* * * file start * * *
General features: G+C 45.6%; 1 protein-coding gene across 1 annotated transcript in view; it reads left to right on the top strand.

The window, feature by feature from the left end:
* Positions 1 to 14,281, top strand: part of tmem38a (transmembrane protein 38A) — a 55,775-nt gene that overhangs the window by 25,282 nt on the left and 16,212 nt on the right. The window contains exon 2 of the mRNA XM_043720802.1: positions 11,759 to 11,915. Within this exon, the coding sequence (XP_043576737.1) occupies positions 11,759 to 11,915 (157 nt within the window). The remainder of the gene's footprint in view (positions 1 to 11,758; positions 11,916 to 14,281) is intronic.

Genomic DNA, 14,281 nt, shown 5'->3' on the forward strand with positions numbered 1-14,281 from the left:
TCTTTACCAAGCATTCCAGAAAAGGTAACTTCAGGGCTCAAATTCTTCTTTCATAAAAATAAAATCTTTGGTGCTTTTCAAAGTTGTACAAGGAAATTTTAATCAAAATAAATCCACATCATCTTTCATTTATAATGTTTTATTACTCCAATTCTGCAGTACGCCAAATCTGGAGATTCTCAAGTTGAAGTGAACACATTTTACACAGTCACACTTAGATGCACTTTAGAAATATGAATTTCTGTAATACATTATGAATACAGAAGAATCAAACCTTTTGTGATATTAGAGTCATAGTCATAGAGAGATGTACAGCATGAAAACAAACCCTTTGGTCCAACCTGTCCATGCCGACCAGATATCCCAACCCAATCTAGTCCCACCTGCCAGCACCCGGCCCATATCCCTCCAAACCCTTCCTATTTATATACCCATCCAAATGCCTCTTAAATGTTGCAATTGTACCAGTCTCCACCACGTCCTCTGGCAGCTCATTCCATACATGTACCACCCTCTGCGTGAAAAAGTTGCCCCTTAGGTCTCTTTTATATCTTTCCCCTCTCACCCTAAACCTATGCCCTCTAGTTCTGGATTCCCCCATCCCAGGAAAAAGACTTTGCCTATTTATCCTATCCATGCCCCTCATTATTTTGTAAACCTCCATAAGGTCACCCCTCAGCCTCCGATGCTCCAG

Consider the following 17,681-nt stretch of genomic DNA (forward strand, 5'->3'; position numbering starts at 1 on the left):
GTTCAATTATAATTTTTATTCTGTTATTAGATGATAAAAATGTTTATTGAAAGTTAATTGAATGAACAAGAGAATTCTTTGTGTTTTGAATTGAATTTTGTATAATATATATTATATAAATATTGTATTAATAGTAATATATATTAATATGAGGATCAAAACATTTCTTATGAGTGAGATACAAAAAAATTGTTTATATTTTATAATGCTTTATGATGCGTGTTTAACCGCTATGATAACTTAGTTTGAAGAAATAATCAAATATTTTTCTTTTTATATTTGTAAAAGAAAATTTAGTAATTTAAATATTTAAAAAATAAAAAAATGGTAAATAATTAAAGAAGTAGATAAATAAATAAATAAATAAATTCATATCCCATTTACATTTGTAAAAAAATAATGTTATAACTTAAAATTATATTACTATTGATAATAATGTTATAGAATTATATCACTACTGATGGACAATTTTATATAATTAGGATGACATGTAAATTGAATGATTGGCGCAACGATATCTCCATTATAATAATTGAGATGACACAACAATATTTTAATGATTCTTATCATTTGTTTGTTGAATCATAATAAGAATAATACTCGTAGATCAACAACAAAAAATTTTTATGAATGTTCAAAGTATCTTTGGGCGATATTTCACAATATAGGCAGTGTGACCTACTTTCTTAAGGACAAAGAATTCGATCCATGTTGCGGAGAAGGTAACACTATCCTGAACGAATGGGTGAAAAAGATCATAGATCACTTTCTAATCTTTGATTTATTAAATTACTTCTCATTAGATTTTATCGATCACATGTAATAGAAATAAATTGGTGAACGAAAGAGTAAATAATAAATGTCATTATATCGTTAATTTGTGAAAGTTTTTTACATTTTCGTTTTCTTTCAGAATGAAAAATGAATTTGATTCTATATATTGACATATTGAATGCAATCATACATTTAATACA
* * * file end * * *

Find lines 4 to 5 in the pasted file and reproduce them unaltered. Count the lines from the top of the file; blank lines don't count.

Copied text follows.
Genomic DNA, 14,281 nt, shown 5'->3' on the forward strand with positions numbered 1-14,281 from the left:
TCTTTACCAAGCATTCCAGAAAAGGTAACTTCAGGGCTCAAATTCTTCTTTCATAAAAATAAAATCTTTGGTGCTTTTCAAAGTTGTACAAGGAAATTTTAATCAAAATAAATCCACATCATCTTTCATTTATAATGTTTTATTACTCCAATTCTGCAGTACGCCAAATCTGGAGATTCTCAAGTTGAAGTGAACACATTTTACACAGTCACACTTAGATGCACTTTAGAAATATGAATTTCTGTAATACATTATGAATACAGAAGAATCAAACCTTTTGTGATATTAGAGTCATAGTCATAGAGAGATGTACAGCATGAAAACAAACCCTTTGGTCCAACCTGTCCATGCCGACCAGATATCCCAACCCAATCTAGTCCCACCTGCCAGCACCCGGCCCATATCCCTCCAAACCCTTCCTATTTATATACCCATCCAAATGCCTCTTAAATGTTGCAATTGTACCAGTCTCCACCACGTCCTCTGGCAGCTCATTCCATACATGTACCACCCTCTGCGTGAAAAAGTTGCCCCTTAGGTCTCTTTTATATCTTTCCCCTCTCACCCTAAACCTATGCCCTCTAGTTCTGGATTCCCCCATCCCAGGAAAAAGACTTTGCCTATTTATCCTATCCATGCCCCTCATTATTTTGTAAACCTCCATAAGGTCACCCCTCAGCCTCCGATGCTCCAG